Efficiency on the wire close close most efficient Both Inline and JSONP both wrap your data in JavaScript constructs. These add a small amount of overhead. Depending on what you are doing, these could add up. But minor.
Browser support full full partial
Server support full full partial Servers need to support the CORS handshake with browsers to (a) deny disallowed domains, and (b) to give browsers the information they need to honor restrictions
Supported by a Standard no no yes
Is it the future no no yes Safer. Granular security. Standardized. Max efficiency.

Lessons Learned Using CORS

Yes, my simple one-page map app (described here) ended up using CORS. In large part since it is mature, and the browser support (see below) was sufficient.

Reloading Browser Pages: In debugging, CTRL-F5 is your friend in Chrome, Firefox, and IE if you want to clear the cache and reload the page you are on. I did this a lot as I was continually enabled and disabling CORS on the server to test out the effects.

Overriding CORS Logic in CHROME: It turns out that Chrome normally will honor all CORS settings. This is what most users will see. Let’s call this “civilian mode” for Chrome. But there’s also a developer mode – which you enable by running chrome with the chrome.exe –disable-web-security parameter. It was initially confused since it seemed Chrome’s CORS support didn’t work, but of course it did. This is one of the perils of living with a software nerd; my wife had used my computer and changed this a long time ago when she needed to build some CORS features, and I never knew until I ran into the perplexing issue.

Handling CORS Rejection: Your browser may not not let your JavaScript code know directly that a remote call was rejected due to a CORS policy. Some browsers silently map 404 to 0 if against a CORS-protected resource. You’ll see this mentioned in the code for httpGetString.js (if you look at my sample code).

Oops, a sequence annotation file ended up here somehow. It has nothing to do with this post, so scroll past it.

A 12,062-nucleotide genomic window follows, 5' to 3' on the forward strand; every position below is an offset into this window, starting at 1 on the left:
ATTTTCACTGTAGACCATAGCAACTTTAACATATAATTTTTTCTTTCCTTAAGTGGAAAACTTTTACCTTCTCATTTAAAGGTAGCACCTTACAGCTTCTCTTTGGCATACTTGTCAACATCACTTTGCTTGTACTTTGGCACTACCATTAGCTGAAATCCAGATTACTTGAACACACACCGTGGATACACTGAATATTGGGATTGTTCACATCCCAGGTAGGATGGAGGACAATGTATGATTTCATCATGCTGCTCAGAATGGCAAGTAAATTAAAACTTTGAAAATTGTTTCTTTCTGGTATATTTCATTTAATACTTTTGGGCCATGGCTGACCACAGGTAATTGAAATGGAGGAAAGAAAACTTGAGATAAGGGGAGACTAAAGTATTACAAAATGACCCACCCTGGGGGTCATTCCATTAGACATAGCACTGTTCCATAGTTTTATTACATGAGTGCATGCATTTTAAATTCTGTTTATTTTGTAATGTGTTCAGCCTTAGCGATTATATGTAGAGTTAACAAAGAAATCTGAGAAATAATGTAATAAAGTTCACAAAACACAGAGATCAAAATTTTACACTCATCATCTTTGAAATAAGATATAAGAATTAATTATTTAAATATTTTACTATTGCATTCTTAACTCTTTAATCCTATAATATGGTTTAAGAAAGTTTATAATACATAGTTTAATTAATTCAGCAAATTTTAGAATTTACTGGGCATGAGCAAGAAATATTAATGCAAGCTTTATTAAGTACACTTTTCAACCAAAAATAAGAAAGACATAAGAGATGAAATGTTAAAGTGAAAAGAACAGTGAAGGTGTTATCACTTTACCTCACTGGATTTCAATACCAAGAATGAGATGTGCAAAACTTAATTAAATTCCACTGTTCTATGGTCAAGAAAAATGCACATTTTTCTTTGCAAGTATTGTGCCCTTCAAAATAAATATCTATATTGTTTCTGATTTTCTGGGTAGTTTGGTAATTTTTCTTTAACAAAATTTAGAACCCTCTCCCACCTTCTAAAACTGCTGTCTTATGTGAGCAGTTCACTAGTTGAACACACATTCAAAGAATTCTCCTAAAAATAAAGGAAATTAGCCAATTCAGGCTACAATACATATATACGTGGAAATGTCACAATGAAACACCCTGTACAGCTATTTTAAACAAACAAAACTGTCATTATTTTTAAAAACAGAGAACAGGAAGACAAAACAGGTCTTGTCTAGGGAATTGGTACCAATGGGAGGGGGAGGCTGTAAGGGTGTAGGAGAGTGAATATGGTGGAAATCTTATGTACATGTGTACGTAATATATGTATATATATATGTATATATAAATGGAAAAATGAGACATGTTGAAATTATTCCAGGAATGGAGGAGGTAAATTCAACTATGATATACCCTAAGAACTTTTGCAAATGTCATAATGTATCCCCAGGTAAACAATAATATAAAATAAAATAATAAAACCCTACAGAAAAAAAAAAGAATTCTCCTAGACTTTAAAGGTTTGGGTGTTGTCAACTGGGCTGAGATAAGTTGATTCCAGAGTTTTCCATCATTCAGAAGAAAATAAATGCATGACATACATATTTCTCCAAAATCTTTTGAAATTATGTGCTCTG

Testing CORS from curl: Helped by a post on StackOverflow, I found it very handy to look at CORS headers from the command line. Note that you need to provide SOME origin in the request for it to be valid CORS, but here’s the command that worked for my cloud-host resource (you should also be able to run this same command):

curl -H “Origin: http://localhost” -H “Access-Control-Request-Method: GET” -H “Access-Control-Request-Headers: X-Requested-With” -X OPTIONS –verbose http://azuremap.blob.core.windows.net/maps/azuremap.geojson

Browser Support for CORS

To understand where CORS support stands with web browsers, this fantastic site http://caniuse.com/cors offers a nice visual showing CORS support across today. A corresponding chart for JSONP is not needed since it works within long-standing capabilities.

image

Resources

http://en.wikipedia.org/wiki/Same-origin_policy

My simple one-page map app is described here. That page includes a link to a running instance and its source code is easily viewed with View Source.

http://blog.auth0.com/2014/01/27/ten-things-you-should-know-about-tokens-and-cookies/#preflight

3 thoughts on “Choosing CORS over JSONP over Inline… and Lessons Learned Using CORS

  1. Pingback: Stupid Azure Trick #6 – A CORS Toggler Command-line Tool for Windows Azure Blobs | Coding Out Loud

  2. Pingback: Stupid Azure Trick #7 – Use Windows Azure’s Local Storage Emulator with Web Sites | Coding Out Loud

  3. René

    Excellent article, well explained and where the virtues of both systems are in sight. I really clarified the situation, since I only used jsonp and jquery. With this article I aclré my doubts sovran CORS and see clearly the advantages of either method. Thank You

    Reply